Dr. Vanessa Poliquin
Nearly a decade ago, Dr. Vanessa Poliquin was an on-call resident in obstetrics and gynecology (OB-GYN) and was caring for a patient whose waters had broken extremely prematurely. As Dr. Poliquin and her mentor discussed ways to prolong the patient's labour and protect her against infection, they reflected on how little information there was to guide treatment of infections in pregnant women.
"We realized it was just one of so many gaps in this area," says Dr. Poliquin. "Talking about it with other colleagues, we were shocked at how little training we had received on the intersection of pregnancy and infectious disease."
Determined to close that knowledge gap, Dr. Poliquin reached out to the handful of reproductive infectious disease experts practising in Canada and worked with them to establish a distributed training program based at the University of Manitoba, where she was completing her residency. She effectively created her own fellowship there, in the new subspecialty of reproductive infectious diseases. Since then, Dr. Poliquin has become one of Canada's leading experts in the field.
Vaccinating for two
Dr. Poliquin's work also led her to study the immunization of pregnant women in Manitoba. She found that before 2014, immunization was almost never part of routine prenatal care.
"Flu and pertussis (whooping cough) can be extremely dangerous to babies," she says. "But because whooping cough is not considered a significant threat to adults, it didn't occur to most people to vaccinate pregnant women. And until the H1N1 influenza pandemic, the severity of influenza among pregnant women was often overlooked."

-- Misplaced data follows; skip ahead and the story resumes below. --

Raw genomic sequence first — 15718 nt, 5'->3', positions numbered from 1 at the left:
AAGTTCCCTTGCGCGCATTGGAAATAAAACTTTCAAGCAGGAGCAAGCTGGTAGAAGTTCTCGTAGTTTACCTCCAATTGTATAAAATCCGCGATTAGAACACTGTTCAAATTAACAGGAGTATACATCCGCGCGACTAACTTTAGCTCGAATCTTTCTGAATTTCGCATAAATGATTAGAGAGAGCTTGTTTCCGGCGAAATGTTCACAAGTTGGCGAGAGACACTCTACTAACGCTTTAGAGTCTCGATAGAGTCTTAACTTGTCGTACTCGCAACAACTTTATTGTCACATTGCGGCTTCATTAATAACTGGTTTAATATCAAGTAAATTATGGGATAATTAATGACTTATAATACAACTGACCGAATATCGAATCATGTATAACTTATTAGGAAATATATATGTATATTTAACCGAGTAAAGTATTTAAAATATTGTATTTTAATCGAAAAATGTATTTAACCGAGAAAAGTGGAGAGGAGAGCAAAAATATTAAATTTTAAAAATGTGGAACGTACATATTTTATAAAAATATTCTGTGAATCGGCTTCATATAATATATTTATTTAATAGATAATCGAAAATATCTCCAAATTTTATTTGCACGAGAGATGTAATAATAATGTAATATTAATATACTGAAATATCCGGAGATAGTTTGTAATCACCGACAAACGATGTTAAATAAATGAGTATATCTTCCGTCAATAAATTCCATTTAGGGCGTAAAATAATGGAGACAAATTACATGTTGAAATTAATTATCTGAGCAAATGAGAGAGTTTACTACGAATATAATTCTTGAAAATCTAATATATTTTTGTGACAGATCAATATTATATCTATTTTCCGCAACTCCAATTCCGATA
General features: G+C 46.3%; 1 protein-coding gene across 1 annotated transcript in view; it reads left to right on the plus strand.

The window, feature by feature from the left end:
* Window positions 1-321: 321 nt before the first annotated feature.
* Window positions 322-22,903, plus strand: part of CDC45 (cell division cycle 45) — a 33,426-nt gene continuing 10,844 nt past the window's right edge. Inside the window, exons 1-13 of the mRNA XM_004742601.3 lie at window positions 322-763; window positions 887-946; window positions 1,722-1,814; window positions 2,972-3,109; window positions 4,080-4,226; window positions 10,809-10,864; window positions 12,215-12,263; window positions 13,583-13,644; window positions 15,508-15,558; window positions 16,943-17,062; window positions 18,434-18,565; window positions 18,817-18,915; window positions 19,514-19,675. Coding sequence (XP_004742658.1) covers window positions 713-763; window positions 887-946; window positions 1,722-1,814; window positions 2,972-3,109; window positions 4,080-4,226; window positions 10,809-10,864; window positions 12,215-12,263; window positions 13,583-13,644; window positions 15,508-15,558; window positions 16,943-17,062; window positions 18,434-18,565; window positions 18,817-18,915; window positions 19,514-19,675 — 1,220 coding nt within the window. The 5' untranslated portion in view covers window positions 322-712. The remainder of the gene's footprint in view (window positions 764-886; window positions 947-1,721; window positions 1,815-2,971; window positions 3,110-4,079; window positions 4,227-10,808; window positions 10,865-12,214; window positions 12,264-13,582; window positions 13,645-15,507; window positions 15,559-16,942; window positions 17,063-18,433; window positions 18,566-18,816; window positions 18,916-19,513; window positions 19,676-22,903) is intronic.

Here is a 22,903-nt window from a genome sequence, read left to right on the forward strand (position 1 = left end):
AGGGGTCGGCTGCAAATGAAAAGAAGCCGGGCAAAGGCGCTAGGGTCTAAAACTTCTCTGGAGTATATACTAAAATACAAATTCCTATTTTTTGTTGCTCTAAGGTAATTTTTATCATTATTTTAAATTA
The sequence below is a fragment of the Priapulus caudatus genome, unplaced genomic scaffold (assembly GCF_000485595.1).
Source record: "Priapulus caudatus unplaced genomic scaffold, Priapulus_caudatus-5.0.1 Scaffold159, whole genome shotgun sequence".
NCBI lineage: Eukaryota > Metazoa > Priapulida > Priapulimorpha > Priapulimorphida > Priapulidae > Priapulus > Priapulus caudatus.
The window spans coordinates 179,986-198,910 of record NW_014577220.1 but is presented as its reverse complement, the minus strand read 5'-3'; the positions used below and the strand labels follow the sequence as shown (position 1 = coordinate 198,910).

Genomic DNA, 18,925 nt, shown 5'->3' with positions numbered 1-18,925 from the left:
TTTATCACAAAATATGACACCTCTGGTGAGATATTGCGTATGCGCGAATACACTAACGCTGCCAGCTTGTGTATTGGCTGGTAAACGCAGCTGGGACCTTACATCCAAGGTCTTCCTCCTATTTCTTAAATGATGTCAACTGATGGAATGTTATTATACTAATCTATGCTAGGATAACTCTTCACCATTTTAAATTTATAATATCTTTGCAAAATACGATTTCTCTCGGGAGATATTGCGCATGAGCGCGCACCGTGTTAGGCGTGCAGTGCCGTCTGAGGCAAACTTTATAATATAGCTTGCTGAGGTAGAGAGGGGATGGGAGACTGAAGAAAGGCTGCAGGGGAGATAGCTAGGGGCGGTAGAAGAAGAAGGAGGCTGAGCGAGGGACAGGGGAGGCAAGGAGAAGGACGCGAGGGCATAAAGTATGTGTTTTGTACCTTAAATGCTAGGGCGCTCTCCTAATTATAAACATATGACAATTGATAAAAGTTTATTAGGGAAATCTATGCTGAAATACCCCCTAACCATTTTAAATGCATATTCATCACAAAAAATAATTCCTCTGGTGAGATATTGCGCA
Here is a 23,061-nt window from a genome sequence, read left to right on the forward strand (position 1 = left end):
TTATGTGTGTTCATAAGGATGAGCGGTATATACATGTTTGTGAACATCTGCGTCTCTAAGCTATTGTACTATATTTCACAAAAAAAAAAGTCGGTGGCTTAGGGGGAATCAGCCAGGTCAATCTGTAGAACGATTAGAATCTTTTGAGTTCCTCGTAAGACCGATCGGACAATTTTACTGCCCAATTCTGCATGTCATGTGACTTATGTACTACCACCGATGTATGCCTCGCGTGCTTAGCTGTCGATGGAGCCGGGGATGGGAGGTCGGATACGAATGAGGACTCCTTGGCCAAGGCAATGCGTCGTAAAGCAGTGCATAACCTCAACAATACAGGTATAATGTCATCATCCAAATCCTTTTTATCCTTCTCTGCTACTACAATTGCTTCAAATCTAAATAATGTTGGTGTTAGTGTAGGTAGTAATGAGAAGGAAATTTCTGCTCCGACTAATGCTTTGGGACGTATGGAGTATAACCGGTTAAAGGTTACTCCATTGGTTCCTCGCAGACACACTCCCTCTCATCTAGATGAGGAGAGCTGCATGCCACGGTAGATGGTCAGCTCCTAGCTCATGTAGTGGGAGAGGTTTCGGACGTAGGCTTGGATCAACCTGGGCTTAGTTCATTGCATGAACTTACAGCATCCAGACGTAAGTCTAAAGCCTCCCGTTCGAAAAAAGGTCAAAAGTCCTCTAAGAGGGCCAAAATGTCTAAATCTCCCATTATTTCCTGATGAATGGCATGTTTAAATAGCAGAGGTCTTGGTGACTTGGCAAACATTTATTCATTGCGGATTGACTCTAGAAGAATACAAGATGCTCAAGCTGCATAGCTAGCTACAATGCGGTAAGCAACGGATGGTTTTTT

Through speaking engagements, publication of national guidelines and educational material and other advocacy efforts, Dr. Poliquin brought greater awareness of the issue to physicians across the country. She says that today nearly all obstetricians understand the value of these vaccines, and as a result, vaccination rates are much higher.
"It's important to understand that the risk factors for a lot of these diseases are often associated with other social determinants of health, like socioeconomic status," she says. "We need to look beyond the clinic if we're really going to solve these problems."
Leading in a crisis
As one of only a few specialists in the field, Dr. Poliquin is often the first one colleagues turn to for answers or advice on reproductive infectious diseases, and this was highlighted during the initial phases of the COVID-19 pandemic.
Dr. Poliquin has been educating prenatal care providers on the topic of obstetric and gynecologic management during the pandemic. She continues to lead regional and national working groups to ensure prenatal care providers have the most evidence-informed guidance at their disposal as the situation around COVID-19 evolves.
"During my fellowship, I never dreamed of having to confront such a challenge as this, but I am grateful to have sufficient training to help navigate the deluge of information and to support my colleagues and patients through this crisis."
Dr. Vanessa Poliquin is receiving the CMA Award for Young Leaders (Early Career) in recognition of her exemplary dedication, commitment and leadership in clinical, educational and community service.